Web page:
Dr. Daniel Odell and colleagues publish “The Effect of Measured Radiotherapy Dose on Intrathecal Drug Delivery System Function” in Neuromodulation
Feb 24, 2021 8:00 AM
Objectives: Radiation therapy (RT) and intrathecal drug delivery systems (IDDS) are often used concurrently to optimize pain management in patients with cancer. Concern remains among clinicians regarding the potential for IDDS malfunction in the setting of RT. Here we assessed the frequency of IDDS malfunction in a large cohort of patients treated with RT.
Materials and methods: Cancer patients with IDDS and subsequent RT at our institution from 2011 to 2019 were eligible for this study. Patients were excluded in the rare event that their IDDS was managed by an outside clinic and follow-up documentation was unavailable. Eighty-eight patients aged 22-88 years old (43% female, 57% male) representing 106 separate courses of RT were retrospectively identified. Patients received varying levels of radiation for treatment of cancer and cumulative dose to the IDDS was calculated. IDDS interrogation was subsequently performed by a pain specialist. Malfunction was recorded as deviation from the expected drug volume and/or device errors reported upon interrogation as defined by the manufacturer.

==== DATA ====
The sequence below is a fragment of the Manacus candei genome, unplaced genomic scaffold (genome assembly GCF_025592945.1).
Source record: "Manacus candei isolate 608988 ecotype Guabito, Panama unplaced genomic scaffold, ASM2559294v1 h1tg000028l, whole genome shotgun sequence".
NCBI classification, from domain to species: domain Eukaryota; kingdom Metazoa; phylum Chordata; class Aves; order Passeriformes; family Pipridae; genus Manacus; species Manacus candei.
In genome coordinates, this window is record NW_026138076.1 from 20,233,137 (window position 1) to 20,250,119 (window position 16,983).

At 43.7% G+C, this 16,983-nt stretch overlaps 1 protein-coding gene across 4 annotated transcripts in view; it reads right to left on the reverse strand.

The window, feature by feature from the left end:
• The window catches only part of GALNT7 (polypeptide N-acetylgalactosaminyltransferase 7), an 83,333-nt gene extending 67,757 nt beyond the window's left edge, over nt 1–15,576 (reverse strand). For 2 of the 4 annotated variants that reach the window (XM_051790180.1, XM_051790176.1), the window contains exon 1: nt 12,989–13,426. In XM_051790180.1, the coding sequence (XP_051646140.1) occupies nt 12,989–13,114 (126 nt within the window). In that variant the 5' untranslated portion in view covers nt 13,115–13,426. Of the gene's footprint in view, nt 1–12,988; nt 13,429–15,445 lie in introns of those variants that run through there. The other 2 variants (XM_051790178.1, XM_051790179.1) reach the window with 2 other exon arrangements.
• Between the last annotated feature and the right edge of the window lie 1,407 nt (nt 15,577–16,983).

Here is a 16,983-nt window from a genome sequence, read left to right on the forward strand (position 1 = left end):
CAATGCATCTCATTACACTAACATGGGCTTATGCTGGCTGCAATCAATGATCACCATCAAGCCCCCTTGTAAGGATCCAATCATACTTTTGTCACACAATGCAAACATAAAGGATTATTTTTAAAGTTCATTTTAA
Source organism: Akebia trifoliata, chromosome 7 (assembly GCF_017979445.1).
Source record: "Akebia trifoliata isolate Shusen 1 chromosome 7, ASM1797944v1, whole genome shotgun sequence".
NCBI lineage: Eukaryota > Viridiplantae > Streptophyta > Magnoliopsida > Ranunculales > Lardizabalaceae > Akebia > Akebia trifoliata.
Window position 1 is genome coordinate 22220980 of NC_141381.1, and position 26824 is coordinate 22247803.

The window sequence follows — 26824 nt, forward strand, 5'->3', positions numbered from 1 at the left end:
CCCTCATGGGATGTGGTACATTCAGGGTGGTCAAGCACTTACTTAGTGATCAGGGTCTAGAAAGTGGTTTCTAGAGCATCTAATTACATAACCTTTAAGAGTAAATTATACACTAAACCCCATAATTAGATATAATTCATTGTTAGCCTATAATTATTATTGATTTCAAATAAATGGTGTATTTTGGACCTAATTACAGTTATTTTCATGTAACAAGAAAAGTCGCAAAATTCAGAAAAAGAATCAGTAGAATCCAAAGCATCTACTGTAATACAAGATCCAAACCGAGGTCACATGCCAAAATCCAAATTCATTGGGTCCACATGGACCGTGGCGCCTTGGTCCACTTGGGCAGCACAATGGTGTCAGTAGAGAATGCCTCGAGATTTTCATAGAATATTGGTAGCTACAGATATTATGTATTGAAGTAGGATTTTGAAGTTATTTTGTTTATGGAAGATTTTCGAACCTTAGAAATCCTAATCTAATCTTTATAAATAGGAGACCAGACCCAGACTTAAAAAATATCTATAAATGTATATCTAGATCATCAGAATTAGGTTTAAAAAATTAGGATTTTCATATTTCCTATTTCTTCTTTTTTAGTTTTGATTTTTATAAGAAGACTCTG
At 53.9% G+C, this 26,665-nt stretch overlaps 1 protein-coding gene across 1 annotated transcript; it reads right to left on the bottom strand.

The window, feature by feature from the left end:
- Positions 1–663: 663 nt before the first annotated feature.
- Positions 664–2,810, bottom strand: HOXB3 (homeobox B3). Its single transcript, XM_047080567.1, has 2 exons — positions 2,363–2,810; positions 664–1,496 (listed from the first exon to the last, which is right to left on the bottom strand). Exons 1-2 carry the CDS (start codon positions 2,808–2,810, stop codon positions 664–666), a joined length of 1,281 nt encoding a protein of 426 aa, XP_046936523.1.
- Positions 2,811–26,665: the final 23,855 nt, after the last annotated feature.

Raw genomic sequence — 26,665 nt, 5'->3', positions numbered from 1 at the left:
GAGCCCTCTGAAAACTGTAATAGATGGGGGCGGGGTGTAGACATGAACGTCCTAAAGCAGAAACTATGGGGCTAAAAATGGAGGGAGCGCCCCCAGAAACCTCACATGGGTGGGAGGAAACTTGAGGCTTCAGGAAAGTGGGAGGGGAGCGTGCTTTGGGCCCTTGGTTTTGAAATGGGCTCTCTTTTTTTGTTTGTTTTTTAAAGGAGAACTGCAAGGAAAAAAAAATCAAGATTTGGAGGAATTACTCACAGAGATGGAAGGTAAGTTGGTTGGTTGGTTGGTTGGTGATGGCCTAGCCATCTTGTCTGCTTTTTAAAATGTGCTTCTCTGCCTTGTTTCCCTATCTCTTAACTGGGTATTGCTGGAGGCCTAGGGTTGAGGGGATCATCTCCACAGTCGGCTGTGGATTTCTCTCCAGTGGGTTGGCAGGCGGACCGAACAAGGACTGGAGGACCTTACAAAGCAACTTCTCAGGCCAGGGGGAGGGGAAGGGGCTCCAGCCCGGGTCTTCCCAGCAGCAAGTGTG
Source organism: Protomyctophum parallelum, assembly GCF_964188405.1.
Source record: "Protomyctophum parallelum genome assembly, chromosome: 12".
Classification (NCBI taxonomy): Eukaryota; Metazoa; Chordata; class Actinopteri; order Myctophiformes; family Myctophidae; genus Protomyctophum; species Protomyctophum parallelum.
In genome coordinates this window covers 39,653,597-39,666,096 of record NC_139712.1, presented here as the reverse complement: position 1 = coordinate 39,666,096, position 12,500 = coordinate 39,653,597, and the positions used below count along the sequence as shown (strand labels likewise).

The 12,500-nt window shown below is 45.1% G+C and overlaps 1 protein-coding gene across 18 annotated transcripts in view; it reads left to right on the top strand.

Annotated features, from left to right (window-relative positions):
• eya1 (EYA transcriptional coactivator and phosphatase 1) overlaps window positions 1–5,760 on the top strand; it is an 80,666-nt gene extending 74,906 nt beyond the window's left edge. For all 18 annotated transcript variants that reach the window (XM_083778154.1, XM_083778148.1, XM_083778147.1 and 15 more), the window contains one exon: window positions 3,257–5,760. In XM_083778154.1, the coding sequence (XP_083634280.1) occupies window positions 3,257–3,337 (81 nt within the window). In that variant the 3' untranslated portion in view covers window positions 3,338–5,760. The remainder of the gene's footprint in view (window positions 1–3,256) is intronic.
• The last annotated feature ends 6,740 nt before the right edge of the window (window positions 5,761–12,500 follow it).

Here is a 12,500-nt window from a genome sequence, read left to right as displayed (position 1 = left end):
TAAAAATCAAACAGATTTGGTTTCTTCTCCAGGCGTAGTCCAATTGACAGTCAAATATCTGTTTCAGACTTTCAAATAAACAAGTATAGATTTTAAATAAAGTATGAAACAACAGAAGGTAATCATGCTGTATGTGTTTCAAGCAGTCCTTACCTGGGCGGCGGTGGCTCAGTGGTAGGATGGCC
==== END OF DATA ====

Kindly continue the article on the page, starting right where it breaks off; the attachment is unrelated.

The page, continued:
Results: Total measured RT dose to the IDDS ranged from 0 to 18.0 Gy (median = 0.2 Gy) with median dose of 0.04 Gy/fraction (range, 0-3.2 Gy/fraction). Ten pumps received a total dose >2 Gy and three received ≥5 Gy. Eighty-two percentage of patients had follow-up with a pain specialist for IDDS interrogation and all patients underwent follow-up with a healthcare provider following RT. There were zero incidences of IDDS malfunction related to RT. No patient had clinical evidence of radiation related pump malfunction at subsequent encounters.
Conclusions: We found no evidence that RT in patients with IDDS led to device failure or dysfunction. While radiation oncologists and pain specialists should coordinate patient care, it does not appear that RT dose impacts the function of the IDDS to warrant significant clinical concern.
You can find the article here.